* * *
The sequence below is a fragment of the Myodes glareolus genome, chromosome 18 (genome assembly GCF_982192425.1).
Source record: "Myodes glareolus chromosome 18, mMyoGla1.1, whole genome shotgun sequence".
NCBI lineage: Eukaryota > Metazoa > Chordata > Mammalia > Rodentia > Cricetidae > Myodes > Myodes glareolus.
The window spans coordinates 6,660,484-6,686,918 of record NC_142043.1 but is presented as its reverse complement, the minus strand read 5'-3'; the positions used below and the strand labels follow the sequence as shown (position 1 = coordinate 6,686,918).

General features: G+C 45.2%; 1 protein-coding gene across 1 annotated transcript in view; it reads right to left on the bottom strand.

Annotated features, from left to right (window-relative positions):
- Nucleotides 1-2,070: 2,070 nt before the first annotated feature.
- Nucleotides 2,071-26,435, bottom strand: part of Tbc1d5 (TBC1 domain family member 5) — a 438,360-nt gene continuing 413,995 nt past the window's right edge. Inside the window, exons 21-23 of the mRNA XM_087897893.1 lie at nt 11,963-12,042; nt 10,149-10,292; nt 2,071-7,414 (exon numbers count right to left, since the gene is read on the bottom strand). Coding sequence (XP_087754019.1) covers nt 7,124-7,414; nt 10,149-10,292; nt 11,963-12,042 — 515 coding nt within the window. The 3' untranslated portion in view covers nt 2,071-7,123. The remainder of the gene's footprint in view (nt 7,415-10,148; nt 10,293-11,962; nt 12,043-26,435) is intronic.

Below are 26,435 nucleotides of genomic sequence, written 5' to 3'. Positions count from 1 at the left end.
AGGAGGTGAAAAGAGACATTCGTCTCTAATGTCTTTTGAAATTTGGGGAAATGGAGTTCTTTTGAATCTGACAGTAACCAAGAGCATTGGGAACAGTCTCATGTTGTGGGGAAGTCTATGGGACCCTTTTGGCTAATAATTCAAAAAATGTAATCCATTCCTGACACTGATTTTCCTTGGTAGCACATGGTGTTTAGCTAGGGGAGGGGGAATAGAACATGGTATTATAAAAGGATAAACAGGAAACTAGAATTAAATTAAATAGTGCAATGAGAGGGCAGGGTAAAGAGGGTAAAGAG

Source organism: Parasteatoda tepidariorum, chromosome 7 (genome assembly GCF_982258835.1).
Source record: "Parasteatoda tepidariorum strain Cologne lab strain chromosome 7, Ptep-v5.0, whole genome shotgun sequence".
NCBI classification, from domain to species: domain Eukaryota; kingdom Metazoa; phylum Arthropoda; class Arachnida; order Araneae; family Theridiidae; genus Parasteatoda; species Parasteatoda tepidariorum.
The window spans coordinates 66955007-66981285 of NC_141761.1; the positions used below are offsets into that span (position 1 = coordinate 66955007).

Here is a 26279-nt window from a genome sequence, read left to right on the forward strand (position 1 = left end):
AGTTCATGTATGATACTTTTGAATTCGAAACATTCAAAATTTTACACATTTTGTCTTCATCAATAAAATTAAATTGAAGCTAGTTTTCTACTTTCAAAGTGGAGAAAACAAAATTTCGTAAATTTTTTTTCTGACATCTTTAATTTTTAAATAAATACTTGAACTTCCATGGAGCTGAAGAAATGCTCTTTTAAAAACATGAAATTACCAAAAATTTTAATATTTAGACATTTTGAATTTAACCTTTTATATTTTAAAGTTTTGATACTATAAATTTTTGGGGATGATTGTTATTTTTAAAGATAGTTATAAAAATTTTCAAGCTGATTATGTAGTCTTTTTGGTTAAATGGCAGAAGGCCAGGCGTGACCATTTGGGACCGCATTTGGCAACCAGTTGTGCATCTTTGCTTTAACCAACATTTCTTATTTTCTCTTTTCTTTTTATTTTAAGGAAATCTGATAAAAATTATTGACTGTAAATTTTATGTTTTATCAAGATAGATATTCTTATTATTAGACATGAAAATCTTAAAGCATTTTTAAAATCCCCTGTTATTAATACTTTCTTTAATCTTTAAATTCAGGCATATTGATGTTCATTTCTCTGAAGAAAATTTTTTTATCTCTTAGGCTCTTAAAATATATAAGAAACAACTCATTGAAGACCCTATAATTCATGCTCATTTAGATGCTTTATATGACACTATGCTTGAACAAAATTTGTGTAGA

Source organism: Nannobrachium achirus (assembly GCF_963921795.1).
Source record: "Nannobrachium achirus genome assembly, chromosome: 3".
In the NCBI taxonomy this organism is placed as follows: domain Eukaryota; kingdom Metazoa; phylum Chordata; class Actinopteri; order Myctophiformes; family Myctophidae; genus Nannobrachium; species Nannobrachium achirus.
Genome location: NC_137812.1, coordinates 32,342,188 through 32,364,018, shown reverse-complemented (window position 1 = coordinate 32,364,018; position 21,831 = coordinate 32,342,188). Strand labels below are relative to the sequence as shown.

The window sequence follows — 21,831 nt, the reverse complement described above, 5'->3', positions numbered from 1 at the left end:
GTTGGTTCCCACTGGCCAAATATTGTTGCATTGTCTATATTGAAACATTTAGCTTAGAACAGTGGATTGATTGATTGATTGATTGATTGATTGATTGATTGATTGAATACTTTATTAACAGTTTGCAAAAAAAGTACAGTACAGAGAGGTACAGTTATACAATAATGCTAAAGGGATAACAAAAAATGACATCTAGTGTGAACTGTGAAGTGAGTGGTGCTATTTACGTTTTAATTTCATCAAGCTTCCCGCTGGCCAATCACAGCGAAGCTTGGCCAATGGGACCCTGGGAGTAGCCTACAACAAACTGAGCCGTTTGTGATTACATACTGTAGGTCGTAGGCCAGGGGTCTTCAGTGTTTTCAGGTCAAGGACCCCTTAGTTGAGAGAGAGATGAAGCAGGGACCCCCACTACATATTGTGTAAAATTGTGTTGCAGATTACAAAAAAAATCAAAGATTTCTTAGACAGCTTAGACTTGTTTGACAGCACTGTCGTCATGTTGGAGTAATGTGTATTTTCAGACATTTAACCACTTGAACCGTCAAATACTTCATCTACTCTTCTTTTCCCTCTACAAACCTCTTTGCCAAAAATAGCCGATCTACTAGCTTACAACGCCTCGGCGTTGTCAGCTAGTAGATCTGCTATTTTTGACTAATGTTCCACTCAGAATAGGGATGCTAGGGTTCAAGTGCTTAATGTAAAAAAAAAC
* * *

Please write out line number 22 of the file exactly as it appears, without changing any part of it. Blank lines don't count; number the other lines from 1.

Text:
GTTGGTTCCCACTGGCCAAATATTGTTGCATTGTCTATATTGAAACATTTAGCTTAGAACAGTGGATTGATTGATTGATTGATTGATTGATTGATTGATTGATTGAATACTTTATTAACAGTTTGCAAAAAAAGTACAGTACAGAGAGGTACAGTTATACAATAATGCTAAAGGGATAACAAAAAATGACATCTAGTGTGAACTGTGAAGTGAGTGGTGCTATTTACGTTTTAATTTCATCAAGCTTCCCGCTGGCCAATCACAGCGAAGCTTGGCCAATGGGACCCTGGGAGTAGCCTACAACAAACTGAGCCGTTTGTGATTACATACTGTAGGTCGTAGGCCAGGGGTCTTCAGTGTTTTCAGGTCAAGGACCCCTTAGTTGAGAGAGAGATGAAGCAGGGACCCCCACTACATATTGTGTAAAATTGTGTTGCAGATTACAAAAAAAATCAAAGATTTCTTAGACAGCTTAGACTTGTTTGACAGCACTGTCGTCATGTTGGAGTAATGTGTATTTTCAGACATTTAACCACTTGAACCGTCAAATACTTCATCTACTCTTCTTTTCCCTCTACAAACCTCTTTGCCAAAAATAGCCGATCTACTAGCTTACAACGCCTCGGCGTTGTCAGCTAGTAGATCTGCTATTTTTGACTAATGTTCCACTCAGAATAGGGATGCTAGGGTTCAAGTGCTTAATGTAAAAAAAAAC